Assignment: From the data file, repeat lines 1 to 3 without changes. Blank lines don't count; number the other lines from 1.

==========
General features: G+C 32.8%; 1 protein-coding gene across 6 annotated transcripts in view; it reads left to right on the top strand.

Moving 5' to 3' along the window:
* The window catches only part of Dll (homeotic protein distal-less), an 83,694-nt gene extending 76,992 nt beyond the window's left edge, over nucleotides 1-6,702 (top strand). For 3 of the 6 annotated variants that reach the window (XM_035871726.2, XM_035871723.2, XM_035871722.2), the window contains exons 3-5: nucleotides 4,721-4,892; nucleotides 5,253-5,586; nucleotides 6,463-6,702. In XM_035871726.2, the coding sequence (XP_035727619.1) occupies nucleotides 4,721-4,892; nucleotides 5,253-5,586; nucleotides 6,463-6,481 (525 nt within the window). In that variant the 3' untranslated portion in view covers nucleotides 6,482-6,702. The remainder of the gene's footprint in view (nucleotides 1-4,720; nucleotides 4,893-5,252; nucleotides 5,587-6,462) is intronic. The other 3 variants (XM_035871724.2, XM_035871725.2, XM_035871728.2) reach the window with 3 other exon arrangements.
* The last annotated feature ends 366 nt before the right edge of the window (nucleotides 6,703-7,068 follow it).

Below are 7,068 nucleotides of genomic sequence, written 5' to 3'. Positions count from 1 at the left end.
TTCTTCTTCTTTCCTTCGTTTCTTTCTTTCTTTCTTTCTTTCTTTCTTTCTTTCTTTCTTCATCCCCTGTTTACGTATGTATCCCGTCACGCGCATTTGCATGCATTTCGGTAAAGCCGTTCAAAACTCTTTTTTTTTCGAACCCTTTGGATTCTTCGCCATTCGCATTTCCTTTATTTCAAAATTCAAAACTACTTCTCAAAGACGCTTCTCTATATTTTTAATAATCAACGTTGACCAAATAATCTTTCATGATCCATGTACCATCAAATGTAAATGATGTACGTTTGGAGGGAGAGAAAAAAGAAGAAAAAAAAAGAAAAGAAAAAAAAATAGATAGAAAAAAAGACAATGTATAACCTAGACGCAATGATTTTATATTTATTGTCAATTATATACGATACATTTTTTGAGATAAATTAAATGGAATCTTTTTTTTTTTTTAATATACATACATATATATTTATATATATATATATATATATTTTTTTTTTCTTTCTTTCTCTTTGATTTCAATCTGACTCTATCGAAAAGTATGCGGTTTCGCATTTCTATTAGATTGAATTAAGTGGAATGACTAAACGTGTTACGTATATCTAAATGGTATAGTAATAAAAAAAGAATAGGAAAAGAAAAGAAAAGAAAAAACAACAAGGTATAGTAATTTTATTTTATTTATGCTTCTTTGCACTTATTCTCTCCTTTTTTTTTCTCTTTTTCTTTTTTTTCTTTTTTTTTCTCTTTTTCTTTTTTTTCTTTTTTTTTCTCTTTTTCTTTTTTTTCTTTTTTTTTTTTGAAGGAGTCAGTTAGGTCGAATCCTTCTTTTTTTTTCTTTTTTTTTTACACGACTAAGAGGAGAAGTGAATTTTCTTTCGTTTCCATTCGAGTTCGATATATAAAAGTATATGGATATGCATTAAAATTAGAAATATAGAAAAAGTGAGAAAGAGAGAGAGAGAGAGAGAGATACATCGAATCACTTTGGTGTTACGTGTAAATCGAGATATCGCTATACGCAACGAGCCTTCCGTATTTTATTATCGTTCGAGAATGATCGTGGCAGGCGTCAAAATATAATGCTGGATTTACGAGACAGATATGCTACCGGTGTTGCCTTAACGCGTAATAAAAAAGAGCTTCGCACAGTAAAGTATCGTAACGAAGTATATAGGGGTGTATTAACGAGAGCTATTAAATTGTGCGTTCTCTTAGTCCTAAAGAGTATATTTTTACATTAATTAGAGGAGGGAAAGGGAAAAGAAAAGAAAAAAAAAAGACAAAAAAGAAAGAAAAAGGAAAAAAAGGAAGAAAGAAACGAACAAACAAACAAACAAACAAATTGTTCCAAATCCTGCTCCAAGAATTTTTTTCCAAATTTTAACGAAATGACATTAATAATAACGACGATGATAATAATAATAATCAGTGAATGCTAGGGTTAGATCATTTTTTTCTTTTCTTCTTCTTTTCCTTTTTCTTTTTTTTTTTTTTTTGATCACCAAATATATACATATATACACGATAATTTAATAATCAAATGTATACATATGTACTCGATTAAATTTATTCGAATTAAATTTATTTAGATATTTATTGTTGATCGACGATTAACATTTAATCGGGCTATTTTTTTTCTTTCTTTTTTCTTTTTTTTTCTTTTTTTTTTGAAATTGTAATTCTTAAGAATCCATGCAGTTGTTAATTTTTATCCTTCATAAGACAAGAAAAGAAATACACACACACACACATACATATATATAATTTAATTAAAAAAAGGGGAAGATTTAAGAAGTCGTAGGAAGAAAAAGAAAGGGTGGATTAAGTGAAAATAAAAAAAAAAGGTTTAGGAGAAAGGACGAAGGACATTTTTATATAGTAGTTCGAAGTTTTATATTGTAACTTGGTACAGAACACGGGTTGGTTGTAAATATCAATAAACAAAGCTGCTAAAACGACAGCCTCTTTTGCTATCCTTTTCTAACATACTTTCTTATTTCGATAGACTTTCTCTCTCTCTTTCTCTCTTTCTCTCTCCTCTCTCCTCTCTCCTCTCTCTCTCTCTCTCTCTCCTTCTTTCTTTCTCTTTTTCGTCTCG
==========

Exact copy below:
General features: G+C 32.8%; 1 protein-coding gene across 6 annotated transcripts in view; it reads left to right on the top strand.

Moving 5' to 3' along the window:
* The window catches only part of Dll (homeotic protein distal-less), an 83,694-nt gene extending 76,992 nt beyond the window's left edge, over nucleotides 1-6,702 (top strand). For 3 of the 6 annotated variants that reach the window (XM_035871726.2, XM_035871723.2, XM_035871722.2), the window contains exons 3-5: nucleotides 4,721-4,892; nucleotides 5,253-5,586; nucleotides 6,463-6,702. In XM_035871726.2, the coding sequence (XP_035727619.1) occupies nucleotides 4,721-4,892; nucleotides 5,253-5,586; nucleotides 6,463-6,481 (525 nt within the window). In that variant the 3' untranslated portion in view covers nucleotides 6,482-6,702. The remainder of the gene's footprint in view (nucleotides 1-4,720; nucleotides 4,893-5,252; nucleotides 5,587-6,462) is intronic. The other 3 variants (XM_035871724.2, XM_035871725.2, XM_035871728.2) reach the window with 3 other exon arrangements.